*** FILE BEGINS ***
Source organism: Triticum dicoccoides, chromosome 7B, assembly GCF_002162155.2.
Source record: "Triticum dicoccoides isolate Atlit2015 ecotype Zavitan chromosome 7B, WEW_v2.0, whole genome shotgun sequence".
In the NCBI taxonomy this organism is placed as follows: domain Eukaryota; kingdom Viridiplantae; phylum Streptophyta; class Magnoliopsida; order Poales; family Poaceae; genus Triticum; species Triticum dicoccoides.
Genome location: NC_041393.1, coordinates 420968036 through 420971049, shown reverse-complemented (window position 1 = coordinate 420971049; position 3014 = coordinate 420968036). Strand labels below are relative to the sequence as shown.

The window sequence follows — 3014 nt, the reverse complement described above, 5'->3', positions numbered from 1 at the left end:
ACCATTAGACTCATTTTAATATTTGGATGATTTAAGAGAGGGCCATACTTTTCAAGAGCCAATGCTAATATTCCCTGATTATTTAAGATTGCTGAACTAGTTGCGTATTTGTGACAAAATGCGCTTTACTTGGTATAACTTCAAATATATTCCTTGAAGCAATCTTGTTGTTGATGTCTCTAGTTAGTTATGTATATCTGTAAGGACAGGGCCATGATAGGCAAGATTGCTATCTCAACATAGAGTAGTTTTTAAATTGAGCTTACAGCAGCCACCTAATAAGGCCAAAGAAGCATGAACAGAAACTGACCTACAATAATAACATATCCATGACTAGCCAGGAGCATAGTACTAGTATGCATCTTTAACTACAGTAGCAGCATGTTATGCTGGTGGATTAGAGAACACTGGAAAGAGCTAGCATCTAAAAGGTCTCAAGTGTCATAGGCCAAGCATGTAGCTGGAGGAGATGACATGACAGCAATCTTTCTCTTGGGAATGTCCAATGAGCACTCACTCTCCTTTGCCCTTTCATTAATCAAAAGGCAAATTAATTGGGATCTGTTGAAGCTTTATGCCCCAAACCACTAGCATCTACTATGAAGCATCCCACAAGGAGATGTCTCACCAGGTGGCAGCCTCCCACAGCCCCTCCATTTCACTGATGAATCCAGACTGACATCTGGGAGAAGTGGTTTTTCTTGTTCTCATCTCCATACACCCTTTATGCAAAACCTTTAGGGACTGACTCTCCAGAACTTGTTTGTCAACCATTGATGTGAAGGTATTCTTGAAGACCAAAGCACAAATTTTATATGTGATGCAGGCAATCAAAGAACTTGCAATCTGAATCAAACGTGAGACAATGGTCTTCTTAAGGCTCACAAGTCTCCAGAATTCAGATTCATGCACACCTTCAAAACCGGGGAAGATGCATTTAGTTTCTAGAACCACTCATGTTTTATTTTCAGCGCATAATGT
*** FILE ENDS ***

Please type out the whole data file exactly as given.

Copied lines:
Source organism: Triticum dicoccoides, chromosome 7B, assembly GCF_002162155.2.
Source record: "Triticum dicoccoides isolate Atlit2015 ecotype Zavitan chromosome 7B, WEW_v2.0, whole genome shotgun sequence".
In the NCBI taxonomy this organism is placed as follows: domain Eukaryota; kingdom Viridiplantae; phylum Streptophyta; class Magnoliopsida; order Poales; family Poaceae; genus Triticum; species Triticum dicoccoides.
Genome location: NC_041393.1, coordinates 420968036 through 420971049, shown reverse-complemented (window position 1 = coordinate 420971049; position 3014 = coordinate 420968036). Strand labels below are relative to the sequence as shown.

The window sequence follows — 3014 nt, the reverse complement described above, 5'->3', positions numbered from 1 at the left end:
ACCATTAGACTCATTTTAATATTTGGATGATTTAAGAGAGGGCCATACTTTTCAAGAGCCAATGCTAATATTCCCTGATTATTTAAGATTGCTGAACTAGTTGCGTATTTGTGACAAAATGCGCTTTACTTGGTATAACTTCAAATATATTCCTTGAAGCAATCTTGTTGTTGATGTCTCTAGTTAGTTATGTATATCTGTAAGGACAGGGCCATGATAGGCAAGATTGCTATCTCAACATAGAGTAGTTTTTAAATTGAGCTTACAGCAGCCACCTAATAAGGCCAAAGAAGCATGAACAGAAACTGACCTACAATAATAACATATCCATGACTAGCCAGGAGCATAGTACTAGTATGCATCTTTAACTACAGTAGCAGCATGTTATGCTGGTGGATTAGAGAACACTGGAAAGAGCTAGCATCTAAAAGGTCTCAAGTGTCATAGGCCAAGCATGTAGCTGGAGGAGATGACATGACAGCAATCTTTCTCTTGGGAATGTCCAATGAGCACTCACTCTCCTTTGCCCTTTCATTAATCAAAAGGCAAATTAATTGGGATCTGTTGAAGCTTTATGCCCCAAACCACTAGCATCTACTATGAAGCATCCCACAAGGAGATGTCTCACCAGGTGGCAGCCTCCCACAGCCCCTCCATTTCACTGATGAATCCAGACTGACATCTGGGAGAAGTGGTTTTTCTTGTTCTCATCTCCATACACCCTTTATGCAAAACCTTTAGGGACTGACTCTCCAGAACTTGTTTGTCAACCATTGATGTGAAGGTATTCTTGAAGACCAAAGCACAAATTTTATATGTGATGCAGGCAATCAAAGAACTTGCAATCTGAATCAAACGTGAGACAATGGTCTTCTTAAGGCTCACAAGTCTCCAGAATTCAGATTCATGCACACCTTCAAAACCGGGGAAGATGCATTTAGTTTCTAGAACCACTCATGTTTTATTTTCAGCGCATAATGT